The Court has reviewed each of Petitioner’s objections de novo, except as indicated otherwise below. They are overruled, and the Petition is denied, for the following reasons. The relevant facts are set forth in the Report.
Petitioner’s Point 1: Objection Concerning “Evidentiary” Conclusions
Failure to Entertain Petitioner’s Contention that His Plea Was Coerced and That He was Uninformed as to an Available Defense
Citing Petitioner’s assertions in a pro se affidavit filed with the state court before his sentencing that Petitioner, inter alia, “was not fully aware of the circumstances involved when he made [his] guilty plea and that [even though the state Court may have] . . . given instruction . . . as to certain elements of his legal rights, such instructions were not fully understood, ” that Petitioner had pleaded “guilty for reasons which are outside the record of the proceedings, ” and that he was unaware at the time of the plea that he had a potentially “meritorious defense, ” Petitioner argues that the Report improperly fails to engage the proposition that there is a question as to Petitioner’s actual guilt, and requests an evidentiary hearing. (Objection at 2-4.)
As explained in the Report, the state court addressed these matters at Petitioner’s sentencing hearing and rejected Petitioner’s factual contentions and his request for further evidentiary proceedings, for reasons set forth at length on the record. (See Report at 6-9; transcript of sentencing, Docket Entry No. 1 at 73-109.)
The Report properly declined to address these contentions, which were not even raised in the habeas corpus Petition or argued in Petitioner’s memoranda in support of the Petition. Furthermore, in considering a habeas petition brought by a person in custody pursuant to a judgment of a state court, “a determination of a factual issue made by a State court shall be presumed to be correct.” Petitioner has “the burden of rebutting the presumption of correctness by clear and convincing evidence.” 28 U.S.C.S. § 2254(e)(1) (LexisNexis 2008). Petitioner has never offered anything more than his own conclusory affidavit and his attorneys’ unsworn assertions in aid of his allegations of impropriety; he has failed entirely to establish grounds for an evidentiary hearing concerning these allegations. Nor has he demonstrated that the state court’s conclusion that he was not entitled to withdraw his plea was “contrary to, or involved an unreasonable application of, clearly established Federal law, as determined by the Supreme Court of the United States, ” or that the decision was “an unreasonable determination of the facts in light of the evidence presented in the State court proceeding.” See 28 U.S.C.S. §2254(d) (LexisNexis 2008).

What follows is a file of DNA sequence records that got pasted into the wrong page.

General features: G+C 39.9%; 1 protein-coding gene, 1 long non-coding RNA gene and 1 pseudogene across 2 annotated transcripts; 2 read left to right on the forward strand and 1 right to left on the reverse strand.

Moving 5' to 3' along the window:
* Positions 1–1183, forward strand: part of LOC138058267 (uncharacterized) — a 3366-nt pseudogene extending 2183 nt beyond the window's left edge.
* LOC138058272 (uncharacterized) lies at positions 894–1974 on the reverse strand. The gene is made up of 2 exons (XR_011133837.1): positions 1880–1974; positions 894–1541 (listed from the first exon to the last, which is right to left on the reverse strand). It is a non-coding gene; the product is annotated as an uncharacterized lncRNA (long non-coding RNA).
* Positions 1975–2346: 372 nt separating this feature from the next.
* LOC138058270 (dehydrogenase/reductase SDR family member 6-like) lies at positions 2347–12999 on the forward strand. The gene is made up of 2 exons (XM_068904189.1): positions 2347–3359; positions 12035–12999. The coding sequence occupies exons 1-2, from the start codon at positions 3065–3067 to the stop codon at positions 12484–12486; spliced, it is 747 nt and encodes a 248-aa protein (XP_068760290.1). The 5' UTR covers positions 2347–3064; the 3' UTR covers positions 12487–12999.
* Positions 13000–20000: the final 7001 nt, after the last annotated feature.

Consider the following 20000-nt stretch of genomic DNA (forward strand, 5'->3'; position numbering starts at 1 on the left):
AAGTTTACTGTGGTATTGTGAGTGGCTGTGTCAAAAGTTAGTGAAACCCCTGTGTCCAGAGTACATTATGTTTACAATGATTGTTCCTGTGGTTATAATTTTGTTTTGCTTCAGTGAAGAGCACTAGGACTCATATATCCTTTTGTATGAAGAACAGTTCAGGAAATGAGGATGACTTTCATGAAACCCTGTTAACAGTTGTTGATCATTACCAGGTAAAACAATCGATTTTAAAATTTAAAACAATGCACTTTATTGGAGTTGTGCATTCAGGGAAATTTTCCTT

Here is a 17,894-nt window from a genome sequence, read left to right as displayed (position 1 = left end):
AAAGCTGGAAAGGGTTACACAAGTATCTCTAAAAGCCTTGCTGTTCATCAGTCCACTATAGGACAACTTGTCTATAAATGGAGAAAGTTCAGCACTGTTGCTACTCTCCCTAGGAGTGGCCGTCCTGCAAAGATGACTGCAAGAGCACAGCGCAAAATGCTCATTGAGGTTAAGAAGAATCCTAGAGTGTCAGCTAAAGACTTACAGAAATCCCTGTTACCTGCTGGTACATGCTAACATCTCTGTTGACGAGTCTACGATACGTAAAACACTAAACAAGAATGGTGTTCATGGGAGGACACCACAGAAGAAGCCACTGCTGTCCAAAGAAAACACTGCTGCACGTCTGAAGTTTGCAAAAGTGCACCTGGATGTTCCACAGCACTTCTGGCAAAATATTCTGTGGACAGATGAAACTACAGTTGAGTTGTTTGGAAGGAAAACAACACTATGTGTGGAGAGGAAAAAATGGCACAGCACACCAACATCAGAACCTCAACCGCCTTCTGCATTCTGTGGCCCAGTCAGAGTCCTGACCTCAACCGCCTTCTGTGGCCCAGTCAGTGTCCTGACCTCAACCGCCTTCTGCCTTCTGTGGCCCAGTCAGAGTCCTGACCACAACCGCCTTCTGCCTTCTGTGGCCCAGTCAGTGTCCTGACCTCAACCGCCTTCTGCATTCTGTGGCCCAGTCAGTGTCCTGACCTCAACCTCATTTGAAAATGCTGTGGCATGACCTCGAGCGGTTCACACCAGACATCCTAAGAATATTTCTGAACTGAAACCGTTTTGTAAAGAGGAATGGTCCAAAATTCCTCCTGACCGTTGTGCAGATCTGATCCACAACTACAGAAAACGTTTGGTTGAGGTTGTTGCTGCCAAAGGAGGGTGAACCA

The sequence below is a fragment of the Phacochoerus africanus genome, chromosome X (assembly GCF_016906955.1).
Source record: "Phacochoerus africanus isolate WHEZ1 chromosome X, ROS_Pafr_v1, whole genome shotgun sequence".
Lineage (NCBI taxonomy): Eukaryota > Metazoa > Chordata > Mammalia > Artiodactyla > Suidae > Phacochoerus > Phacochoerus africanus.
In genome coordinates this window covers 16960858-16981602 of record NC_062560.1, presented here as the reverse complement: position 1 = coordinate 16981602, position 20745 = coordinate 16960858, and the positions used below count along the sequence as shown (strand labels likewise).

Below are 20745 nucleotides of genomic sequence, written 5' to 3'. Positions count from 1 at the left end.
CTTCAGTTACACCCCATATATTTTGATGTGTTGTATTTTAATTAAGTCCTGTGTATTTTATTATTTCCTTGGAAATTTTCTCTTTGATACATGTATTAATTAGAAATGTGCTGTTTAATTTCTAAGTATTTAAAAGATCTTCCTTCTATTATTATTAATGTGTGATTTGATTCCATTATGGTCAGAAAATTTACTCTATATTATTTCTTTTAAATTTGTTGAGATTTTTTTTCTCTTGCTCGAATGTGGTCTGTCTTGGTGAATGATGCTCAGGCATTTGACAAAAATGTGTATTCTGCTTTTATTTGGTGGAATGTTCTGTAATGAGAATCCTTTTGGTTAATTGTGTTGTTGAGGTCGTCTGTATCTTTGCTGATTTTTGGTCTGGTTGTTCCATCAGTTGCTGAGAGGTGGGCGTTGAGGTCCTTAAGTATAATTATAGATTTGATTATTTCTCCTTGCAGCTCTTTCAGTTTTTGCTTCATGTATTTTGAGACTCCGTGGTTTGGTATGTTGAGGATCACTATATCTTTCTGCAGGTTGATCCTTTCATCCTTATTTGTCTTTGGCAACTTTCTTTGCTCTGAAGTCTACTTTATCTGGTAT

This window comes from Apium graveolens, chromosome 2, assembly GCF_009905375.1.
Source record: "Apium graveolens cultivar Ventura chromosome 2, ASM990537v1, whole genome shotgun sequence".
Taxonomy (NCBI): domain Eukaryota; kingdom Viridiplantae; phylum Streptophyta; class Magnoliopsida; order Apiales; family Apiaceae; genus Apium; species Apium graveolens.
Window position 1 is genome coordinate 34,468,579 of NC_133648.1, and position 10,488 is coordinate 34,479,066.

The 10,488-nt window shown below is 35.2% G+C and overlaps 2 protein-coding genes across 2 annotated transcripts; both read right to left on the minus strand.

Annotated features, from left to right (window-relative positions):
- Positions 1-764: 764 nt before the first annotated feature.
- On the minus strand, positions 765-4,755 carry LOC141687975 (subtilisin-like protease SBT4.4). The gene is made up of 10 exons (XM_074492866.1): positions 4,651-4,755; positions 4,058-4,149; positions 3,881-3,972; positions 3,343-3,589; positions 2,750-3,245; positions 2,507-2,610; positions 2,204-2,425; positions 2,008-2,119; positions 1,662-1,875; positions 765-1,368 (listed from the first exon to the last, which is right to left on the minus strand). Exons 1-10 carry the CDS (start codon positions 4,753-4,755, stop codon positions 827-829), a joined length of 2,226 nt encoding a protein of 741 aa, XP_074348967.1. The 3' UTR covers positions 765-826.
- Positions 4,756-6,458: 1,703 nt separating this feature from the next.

Other “Evidentiary” Objections
Petitioner complains in a conclusory fashion that the Report contains unfounded “evidentiary” conclusions, and requests “an evidentiary hearing to vet fully each of these conclusions along with Petitioner’s uninformed decision to plead guilty.” (Objection at 4.) Petitioner asserts that the Report errs in that it: concludes, based on the transcript of the state court proceedings, that the trial judge informed Petitioner of the consequences of the guilty pleas, including the supervised release penalty; accepts and acknowledges the state court’s factual conclusion that trial counsel represented Petitioner aggressively; concludes that the state court record lacked sufficient evidence to raise a factual issue concerning Petitioner’s contention as to deficient ...